“Why did Granna die? I didn’t want her to die.”
“Well, she was 94-years-old and that is a long time to live and so she just died.”
“Will you and Daddy die?”
“Yes…but not for a long time.”
The boy was without expression and asked, “Will I die Mommy?”
“No. You will live forever.”
“What is forever?”
“It’s like a beautiful flower that you plant in the sun and then water every day and sing to it and slowly it grows higher and higher into the sky and then one day it is so high you think that it will go on forever and reach the sun.”
“Am I like a flower Mommy?”
“Yes. You are Mommy’s flower.”
There is an infinite line. Well it seems infinite, but everything must end. Even arrow shaped lines. He crossed the line.
His mind silently asked questions. Where is my passport? I need my passport to leave the planet. I need my visa too. Where are they? Should I wake her? The hotel room was filled with flames and he walked over to the desk and opened the drawer and there was his passport and visa. He took them out and slipped them inside his pocket. The front of the hotel was on fire and the smoke was rising. With luck he could catch a helicopter and be at the rocket pad in a few hours. He was home safe, he thought, and then he smeared gel on his face and walked down to the lobby to pay his bill.
He left her there on the burning bed. She was dreaming about a remembrance of joy. Everything was forever, but it was also fleeting like the cadence and stroke of neon through the air and she could feel it pulling her along with oars in the water. On the shore were people at a restaurant overlooking the river. They were smiling in the afternoon, talking leisurely. Some of them were sitting on the slope of the bank. The men had taken off their jackets and the women had on well-crafted hats. She wanted to wave, but her arms were heavy and asleep and so the happy people remained untouched by her and they all seemed content, trapped in their painterly gaze.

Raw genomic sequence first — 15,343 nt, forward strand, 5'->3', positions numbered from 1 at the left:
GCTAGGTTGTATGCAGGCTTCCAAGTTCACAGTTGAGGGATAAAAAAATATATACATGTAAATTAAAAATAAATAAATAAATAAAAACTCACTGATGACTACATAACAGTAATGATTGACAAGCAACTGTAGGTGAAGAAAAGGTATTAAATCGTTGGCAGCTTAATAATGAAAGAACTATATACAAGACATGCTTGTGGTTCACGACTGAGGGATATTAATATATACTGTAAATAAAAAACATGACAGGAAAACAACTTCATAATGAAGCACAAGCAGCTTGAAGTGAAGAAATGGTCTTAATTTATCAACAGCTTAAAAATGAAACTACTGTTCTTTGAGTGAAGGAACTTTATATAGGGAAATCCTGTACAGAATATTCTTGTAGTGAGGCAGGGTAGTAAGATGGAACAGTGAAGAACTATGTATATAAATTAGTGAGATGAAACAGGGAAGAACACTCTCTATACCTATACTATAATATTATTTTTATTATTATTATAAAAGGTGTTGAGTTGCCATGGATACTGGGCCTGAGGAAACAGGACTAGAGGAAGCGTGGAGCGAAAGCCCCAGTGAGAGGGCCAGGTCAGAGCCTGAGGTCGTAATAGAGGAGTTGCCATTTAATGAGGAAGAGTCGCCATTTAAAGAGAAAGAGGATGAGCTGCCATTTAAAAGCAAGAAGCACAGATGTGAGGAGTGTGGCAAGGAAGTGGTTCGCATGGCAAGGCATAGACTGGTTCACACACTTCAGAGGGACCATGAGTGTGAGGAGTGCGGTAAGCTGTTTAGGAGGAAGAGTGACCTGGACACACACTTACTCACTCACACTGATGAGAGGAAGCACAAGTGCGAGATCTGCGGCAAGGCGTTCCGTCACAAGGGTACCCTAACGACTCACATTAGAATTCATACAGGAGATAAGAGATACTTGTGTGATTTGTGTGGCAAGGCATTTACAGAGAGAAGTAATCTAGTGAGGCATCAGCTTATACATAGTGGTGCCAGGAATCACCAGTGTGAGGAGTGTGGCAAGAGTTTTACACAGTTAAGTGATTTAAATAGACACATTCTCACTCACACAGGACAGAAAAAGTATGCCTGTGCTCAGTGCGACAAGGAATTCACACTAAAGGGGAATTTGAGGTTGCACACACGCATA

The fire raged in the room.
As he fell, he was those things and more. His whole life had been the attempt to gather all of that inside…everything that was possible given the limits of his outline, but at that precise moment, irony came crashing down and he couldn’t see much of anything, only the light and color of the houses around him. Shadows were up ahead and the last thing he could really make out was a wedding reception through a doorway. Sounds of the traffic filtered down from the mountain road. An image flashed through his mind. It was of the bodies floating face down in the brown Sobat water waiting for the fish to eat them. The bottom of the river was a garden and the fish were the caretakers. This was his final three seconds and the sun reflected off his face.
“Will I die Mommy?”
“No you will live forever,” and then his head hit a rock in the road, but it didn’t matter and the cars continued to pass him for a few more minutes until a little girl in the backseat of a taxi yelled and the driver stopped. A crowd gathered and a flower seller came over and placed a sunflower at his feet. The sky began to burn and the people knew within a few days the flames would cover the town and all business, all crime, and all affairs of the heart would be done either in the flames or in hot air balloons floating high above the sad people twisting upon the ground.